Dairy firms should adopt sector-specific safety training

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Dairy firms should adopt sector-specific safety training

Dairy firms should adopt sector-specific safety training
May 26
16:48 2013

UK dairy firms should adopt a new sector-specific safety training course and accreditation, according to food and drink qualification firm FDQ.

FDQ has teamed up with training company Arko Training and dairy firm Arla Foods to launch the ‘Food safety for dairy manufacturers’ qualification.

Amanda Clark, FDQ chief executive, said: “I urge other dairy businesses to pick this up. The more specific the training delivered by dairies, the greater the consumer protection.”

Arla Foods pioneered the dairy-specific training course as part of a drive for “increased consumer protection and industry excellence” and to provide more relevant training.

‘No relevance’

“There are many aspects of existing food safety qualifications that have no relevance for dairy processors,” said Chris Edwards, senior technical competence development manager at Arla Foods. “Similarly, there is key technical knowledge, which is required as part of our daily work in relation to pasteurisers, separators and flow diversion valves which, until now, have not been part of any food safety qualification.”

Edwards claimed that the course retained the core principles of food safety – cross contamination, microbial growth, temperature control and pest control – but incorporated the uniqueness of milk production.

“Until now, food safety qualifications have largely covered generic food industry issues, and are not routinely contextualised to the part of the industry in which a business operates,” said Edwards. “This new qualification means that dairy safety training now covers and examines understanding of the critical differences in the dairy product and process.”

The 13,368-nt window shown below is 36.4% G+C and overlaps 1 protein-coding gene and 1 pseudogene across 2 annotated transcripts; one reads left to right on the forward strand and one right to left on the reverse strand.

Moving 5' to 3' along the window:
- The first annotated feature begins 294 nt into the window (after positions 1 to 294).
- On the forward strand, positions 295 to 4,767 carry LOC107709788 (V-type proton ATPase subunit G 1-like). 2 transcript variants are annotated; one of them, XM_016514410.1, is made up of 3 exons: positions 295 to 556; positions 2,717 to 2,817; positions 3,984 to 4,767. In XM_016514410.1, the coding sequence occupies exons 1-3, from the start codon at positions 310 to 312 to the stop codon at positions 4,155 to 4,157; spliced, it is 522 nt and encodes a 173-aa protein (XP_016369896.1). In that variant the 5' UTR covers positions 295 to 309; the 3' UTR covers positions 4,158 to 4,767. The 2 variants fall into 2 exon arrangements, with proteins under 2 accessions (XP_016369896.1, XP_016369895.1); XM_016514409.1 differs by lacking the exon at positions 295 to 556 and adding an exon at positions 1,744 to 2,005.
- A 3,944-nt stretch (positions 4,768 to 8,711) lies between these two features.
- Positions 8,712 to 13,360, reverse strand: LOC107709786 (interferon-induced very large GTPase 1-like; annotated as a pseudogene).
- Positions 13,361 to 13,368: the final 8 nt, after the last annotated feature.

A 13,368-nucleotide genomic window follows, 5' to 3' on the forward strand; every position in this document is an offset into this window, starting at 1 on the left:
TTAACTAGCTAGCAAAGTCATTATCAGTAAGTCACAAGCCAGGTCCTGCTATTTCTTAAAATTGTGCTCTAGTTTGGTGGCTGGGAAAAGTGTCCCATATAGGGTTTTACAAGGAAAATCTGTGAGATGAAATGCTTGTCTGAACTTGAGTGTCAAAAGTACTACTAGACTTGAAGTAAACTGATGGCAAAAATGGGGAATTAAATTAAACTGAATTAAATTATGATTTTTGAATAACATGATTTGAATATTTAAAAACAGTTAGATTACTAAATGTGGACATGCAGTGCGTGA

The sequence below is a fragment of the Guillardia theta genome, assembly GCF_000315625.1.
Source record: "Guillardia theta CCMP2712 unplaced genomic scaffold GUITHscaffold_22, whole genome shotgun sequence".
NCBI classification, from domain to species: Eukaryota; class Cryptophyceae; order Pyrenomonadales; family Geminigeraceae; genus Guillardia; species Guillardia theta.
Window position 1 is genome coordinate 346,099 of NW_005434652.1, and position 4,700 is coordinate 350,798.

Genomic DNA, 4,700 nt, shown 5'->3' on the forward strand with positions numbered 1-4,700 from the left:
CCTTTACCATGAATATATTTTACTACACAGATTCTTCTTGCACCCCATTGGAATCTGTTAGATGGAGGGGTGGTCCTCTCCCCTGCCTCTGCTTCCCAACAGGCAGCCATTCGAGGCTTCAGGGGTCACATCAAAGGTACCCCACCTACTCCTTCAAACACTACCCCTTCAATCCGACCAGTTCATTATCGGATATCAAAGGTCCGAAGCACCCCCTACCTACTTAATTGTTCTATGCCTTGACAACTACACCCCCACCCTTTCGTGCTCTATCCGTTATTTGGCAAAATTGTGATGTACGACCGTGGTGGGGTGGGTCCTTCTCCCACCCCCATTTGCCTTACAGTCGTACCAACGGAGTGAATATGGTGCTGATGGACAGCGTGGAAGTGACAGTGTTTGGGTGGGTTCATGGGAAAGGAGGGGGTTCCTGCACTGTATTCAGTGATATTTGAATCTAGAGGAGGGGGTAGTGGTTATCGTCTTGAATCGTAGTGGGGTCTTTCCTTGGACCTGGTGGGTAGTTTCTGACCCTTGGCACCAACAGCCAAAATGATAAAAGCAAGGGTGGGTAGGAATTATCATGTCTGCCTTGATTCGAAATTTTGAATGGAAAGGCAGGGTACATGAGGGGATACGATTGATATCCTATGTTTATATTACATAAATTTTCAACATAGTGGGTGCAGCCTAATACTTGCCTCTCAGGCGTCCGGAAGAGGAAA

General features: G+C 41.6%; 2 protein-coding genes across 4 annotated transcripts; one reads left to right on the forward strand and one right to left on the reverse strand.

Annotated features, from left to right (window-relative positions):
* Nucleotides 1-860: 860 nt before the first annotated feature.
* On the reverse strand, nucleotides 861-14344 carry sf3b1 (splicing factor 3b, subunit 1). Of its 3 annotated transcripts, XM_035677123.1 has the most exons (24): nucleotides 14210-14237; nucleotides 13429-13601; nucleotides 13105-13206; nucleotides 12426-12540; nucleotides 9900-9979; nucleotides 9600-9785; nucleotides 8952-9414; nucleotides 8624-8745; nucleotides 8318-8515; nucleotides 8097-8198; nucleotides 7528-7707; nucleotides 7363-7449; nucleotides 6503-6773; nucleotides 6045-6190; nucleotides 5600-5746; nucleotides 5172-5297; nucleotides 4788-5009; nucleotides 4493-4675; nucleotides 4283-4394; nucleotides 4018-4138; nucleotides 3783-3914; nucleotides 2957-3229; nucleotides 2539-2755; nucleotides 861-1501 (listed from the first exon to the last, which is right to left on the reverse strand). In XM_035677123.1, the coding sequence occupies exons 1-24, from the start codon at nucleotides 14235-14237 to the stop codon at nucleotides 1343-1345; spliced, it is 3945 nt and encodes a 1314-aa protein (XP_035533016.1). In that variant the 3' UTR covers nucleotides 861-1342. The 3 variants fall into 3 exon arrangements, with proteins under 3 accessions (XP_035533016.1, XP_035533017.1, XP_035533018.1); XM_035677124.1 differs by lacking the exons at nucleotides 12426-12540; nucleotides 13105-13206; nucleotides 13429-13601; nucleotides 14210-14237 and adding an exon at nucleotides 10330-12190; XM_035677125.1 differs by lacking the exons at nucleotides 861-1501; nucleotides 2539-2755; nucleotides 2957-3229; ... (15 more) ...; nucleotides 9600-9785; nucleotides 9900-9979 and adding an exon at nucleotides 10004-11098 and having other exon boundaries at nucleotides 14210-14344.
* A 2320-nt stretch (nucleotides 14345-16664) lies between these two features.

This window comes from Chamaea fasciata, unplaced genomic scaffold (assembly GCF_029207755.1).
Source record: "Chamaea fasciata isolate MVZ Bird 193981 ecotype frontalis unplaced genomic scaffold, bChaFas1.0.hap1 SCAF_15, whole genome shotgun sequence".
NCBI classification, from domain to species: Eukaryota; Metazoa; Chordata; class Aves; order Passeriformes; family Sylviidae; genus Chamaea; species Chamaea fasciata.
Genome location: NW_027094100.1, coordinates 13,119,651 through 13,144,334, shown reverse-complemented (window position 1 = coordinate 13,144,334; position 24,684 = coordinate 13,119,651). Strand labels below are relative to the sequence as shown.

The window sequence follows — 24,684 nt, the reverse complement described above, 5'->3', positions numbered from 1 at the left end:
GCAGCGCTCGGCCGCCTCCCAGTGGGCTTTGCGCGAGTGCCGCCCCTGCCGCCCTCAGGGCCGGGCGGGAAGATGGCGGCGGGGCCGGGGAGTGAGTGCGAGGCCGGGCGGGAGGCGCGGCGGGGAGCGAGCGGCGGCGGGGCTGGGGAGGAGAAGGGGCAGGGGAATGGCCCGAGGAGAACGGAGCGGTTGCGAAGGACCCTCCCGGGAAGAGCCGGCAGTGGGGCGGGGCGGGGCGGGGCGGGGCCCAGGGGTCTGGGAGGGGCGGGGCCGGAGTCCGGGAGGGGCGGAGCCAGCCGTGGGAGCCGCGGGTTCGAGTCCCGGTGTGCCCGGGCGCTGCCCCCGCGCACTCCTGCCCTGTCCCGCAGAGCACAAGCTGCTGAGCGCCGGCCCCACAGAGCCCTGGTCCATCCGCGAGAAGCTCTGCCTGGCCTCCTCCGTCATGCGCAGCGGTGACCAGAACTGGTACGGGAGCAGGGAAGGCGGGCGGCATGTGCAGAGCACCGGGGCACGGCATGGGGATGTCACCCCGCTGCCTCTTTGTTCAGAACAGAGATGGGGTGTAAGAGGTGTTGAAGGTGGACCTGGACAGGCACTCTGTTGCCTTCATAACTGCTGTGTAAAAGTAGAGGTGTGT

It is now available for use by all dairy companies and covers dairy specific topics, including pasteurisation, shelf-life, separation and homogenisation.

‘Massive development’

Mark Otley, of Arko Traning, said it represented a “massive development” in the world of food safety training.

“Critical issues in food safety, the reasons for certain procedures and the implications of falling below standard are so much easier to grasp when put in context of daily work,” said Otley.  

Arla employees started the course in February – with the first participates receiving their awards last week. Arla Foods said it planned to roll out the qualification across its entire workforce.

Nick Kent, supply chain manager at Arla’s Oakthorpe dairy, described the course as “logical” as it allowed Arla to focus its employees on what really matters in the production of dairy products.

“It is logical and follows with a workbook and a multiple-choice exam. It’s a tremendous step forward in allowing our people to develop their product safety skills at the start of their career.”

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